I think it is important for you to know roughly what your heart rate should be when your exercising. In the classes I run, I take peoples heart rate at the beginning of the class, in the middle and at the end and people know roughly what their heart rate should be at these stages. So we expect it to be close resting at the start of exercise, in the middle when we have been exercising and hopefully working hard we expect this to be higher and then after the cool down at the end of the class we expect it to be dropping back down to resting. It occurred to me that instead of me telling them where there heart rate should be and taking it for them it is important that I teach them how to take their heart rate and know roughly where their heart rate should be during exercise. So, it also makes sense for me to show you how to do this.
There are a few different ways. The first one is on the British heart foundation website called the target heart rate calculator and this is a quick and easy way of getting a rough estimate. If you type BHF target heart rate calculator it should come up. I will add a link at the bottom of this page. Keep in mind you only have to input your age so it isn’t the most accurate reading and doesn’t take into account any medication you may be taking but it is worth having a look at.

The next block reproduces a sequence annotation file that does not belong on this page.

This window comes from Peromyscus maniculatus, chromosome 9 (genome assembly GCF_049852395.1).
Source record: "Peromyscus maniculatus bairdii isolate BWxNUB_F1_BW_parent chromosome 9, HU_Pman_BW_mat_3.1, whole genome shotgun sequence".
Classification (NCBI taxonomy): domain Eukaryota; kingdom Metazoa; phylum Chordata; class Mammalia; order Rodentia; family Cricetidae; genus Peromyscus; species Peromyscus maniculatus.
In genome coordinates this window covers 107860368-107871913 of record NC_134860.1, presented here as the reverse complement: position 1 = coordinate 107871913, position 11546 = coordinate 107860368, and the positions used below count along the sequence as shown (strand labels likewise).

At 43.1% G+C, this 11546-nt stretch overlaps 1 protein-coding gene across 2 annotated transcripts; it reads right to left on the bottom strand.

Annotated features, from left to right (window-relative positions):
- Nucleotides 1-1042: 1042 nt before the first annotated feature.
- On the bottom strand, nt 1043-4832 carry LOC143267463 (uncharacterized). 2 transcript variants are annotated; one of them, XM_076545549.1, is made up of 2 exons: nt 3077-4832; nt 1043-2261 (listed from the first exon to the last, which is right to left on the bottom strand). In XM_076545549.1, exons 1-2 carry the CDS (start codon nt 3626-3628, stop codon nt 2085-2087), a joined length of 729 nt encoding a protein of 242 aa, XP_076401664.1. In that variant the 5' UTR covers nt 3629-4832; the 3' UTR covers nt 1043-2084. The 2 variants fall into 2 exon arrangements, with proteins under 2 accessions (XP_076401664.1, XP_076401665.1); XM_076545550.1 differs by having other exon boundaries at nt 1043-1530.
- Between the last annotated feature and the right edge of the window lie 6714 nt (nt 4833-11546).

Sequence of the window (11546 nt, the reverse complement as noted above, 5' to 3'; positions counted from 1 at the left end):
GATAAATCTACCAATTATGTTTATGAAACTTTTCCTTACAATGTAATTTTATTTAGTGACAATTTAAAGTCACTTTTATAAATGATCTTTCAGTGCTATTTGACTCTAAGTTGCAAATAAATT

The second way is the one I tend to use and is slightly more complicated but more accurate. It is called the Karvonen formula. Now I was never any good at calculations but even I managed to work this out so I have put an example calculation underneath this paragraph. There are 2 different formulas. One is for anybody who is taking beta blocker medication and one is not. The first calculation is for people who are on beta blockers and the second calculation is for those of you who are not. You will need to your resting heart rate and probably the calculator on your phone. I promise these are the only calculations I will ever make you do! Once you have completed your calculation you can make a note of it maybe on your phone. You can refer to this when your exercising to make sure you’re exercising safely. Good luck with the calculation!
Target heart for somebody taking Beta blockers
We have a 65 year old, on beta blockers with a resting heart rate of 75.
220–65 (age) – 75 (resting heart rate) –30 (beta blockers)= 50
40% target heart rate: 0.4 x 50 = 20 + 75 (resting heart rate) = 95 bpm
70% target heart rate: 0.7 x 50 = 35 + 75 (resting heart rate) = 110 bpm
The target heart rate is 95-110 bpm for this person. That’s how you do the formula if you are on beta blockers.
Target heart rate for somebody not taking beta blockers
We have a 65 year old, not on beta blockers with a resting heart rate of 75.
220 – 65 (age) – 75 (resting heart rate) = 80
40%: 0.4 x 80 = 32 + 75 (resting heart rate) = 107 bpm
70% 0.7 x 80 = 56 + 75 (resting heart rate) = 131 bpm
Target heart rate is 107 – 131 bpm.